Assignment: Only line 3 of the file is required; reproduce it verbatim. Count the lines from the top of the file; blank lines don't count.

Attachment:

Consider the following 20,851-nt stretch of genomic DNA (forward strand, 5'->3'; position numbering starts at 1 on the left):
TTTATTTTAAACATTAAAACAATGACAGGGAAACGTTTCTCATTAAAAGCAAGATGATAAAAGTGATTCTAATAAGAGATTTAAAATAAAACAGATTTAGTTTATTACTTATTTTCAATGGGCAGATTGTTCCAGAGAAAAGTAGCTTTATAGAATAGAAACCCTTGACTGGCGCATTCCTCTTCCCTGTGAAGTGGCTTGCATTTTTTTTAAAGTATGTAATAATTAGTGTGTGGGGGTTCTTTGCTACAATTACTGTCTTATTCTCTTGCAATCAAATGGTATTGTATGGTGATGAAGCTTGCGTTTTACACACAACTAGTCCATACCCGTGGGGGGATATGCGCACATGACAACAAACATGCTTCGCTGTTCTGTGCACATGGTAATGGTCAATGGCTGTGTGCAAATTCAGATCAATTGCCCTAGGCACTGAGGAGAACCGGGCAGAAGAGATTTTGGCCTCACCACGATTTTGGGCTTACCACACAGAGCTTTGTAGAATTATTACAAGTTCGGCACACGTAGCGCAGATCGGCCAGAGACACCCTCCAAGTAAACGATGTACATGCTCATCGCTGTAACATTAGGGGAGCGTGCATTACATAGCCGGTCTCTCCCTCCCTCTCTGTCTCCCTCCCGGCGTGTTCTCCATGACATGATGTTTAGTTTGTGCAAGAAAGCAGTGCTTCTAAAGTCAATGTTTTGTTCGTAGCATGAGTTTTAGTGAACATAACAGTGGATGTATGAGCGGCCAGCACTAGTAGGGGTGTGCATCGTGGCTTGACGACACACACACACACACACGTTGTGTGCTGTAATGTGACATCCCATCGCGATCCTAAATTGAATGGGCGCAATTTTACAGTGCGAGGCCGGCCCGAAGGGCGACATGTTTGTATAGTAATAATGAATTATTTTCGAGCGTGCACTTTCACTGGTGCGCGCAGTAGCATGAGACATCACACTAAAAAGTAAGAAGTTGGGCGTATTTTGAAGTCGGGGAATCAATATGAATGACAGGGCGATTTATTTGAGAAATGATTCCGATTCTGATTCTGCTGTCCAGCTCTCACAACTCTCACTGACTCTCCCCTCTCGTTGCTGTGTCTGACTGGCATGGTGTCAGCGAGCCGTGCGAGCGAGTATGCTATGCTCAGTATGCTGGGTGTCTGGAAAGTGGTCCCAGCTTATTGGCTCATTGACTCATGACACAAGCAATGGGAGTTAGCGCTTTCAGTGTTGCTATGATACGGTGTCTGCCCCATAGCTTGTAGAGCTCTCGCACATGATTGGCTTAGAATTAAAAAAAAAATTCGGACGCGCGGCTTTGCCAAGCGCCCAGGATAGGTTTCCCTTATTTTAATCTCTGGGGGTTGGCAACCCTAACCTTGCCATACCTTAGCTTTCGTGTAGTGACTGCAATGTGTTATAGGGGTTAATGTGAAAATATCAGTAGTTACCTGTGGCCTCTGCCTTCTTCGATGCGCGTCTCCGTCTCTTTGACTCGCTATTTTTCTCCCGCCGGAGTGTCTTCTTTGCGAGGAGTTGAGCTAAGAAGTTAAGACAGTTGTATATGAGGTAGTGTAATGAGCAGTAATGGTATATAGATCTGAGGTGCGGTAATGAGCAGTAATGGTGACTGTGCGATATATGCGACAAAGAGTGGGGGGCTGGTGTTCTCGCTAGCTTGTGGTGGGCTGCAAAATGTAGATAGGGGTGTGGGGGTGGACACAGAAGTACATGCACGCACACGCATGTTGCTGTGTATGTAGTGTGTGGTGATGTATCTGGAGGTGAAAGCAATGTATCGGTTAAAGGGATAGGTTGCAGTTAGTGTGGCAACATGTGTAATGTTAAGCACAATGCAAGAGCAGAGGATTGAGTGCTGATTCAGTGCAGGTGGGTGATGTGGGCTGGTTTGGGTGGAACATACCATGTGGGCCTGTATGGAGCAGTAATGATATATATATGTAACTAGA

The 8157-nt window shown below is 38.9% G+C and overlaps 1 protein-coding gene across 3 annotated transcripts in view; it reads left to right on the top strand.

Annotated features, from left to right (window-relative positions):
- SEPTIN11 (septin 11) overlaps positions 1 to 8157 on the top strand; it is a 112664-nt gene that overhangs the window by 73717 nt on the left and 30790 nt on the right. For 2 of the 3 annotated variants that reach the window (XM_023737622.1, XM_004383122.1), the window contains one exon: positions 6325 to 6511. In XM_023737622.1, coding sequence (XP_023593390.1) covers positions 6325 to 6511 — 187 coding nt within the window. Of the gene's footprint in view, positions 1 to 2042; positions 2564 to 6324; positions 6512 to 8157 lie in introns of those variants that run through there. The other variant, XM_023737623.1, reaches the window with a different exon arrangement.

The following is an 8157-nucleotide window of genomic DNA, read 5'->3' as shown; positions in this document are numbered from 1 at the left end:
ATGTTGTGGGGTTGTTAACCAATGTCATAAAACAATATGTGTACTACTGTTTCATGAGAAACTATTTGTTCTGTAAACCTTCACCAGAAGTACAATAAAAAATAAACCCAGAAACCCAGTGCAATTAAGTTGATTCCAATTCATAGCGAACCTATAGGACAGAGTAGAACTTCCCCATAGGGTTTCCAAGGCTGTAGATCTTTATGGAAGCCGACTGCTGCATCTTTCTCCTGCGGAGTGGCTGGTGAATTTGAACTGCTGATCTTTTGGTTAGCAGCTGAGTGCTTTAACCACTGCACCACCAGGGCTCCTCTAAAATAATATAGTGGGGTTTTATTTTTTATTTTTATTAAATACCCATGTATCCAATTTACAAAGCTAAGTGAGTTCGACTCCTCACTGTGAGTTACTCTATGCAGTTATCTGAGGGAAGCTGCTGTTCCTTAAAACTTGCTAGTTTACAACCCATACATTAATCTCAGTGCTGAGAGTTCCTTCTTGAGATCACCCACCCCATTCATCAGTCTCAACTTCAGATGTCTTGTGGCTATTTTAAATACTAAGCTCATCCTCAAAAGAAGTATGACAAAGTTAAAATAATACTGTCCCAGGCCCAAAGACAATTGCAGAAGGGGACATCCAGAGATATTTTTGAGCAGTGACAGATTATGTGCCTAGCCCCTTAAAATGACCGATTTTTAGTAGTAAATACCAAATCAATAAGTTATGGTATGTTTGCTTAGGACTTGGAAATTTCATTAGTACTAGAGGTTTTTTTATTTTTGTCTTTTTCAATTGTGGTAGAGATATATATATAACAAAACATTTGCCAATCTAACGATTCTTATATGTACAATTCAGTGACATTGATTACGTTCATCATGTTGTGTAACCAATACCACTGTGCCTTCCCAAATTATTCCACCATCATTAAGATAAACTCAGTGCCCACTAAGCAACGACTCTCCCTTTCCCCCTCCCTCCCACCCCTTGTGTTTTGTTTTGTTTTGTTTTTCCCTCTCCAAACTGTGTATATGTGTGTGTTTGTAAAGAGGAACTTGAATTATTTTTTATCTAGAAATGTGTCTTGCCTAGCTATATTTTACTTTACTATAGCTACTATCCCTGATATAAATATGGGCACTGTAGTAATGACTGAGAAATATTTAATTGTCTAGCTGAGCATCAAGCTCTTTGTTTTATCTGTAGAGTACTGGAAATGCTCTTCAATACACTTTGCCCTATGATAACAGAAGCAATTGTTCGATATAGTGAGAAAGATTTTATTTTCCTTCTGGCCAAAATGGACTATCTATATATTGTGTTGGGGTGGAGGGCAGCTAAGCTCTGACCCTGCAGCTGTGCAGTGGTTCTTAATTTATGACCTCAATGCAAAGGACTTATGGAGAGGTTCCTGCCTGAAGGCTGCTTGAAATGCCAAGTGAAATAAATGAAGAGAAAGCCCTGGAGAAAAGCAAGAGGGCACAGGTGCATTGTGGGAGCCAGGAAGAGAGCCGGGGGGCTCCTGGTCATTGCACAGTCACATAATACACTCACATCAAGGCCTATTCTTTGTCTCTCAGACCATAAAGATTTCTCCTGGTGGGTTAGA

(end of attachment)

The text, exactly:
The 8157-nt window shown below is 38.9% G+C and overlaps 1 protein-coding gene across 3 annotated transcripts in view; it reads left to right on the top strand.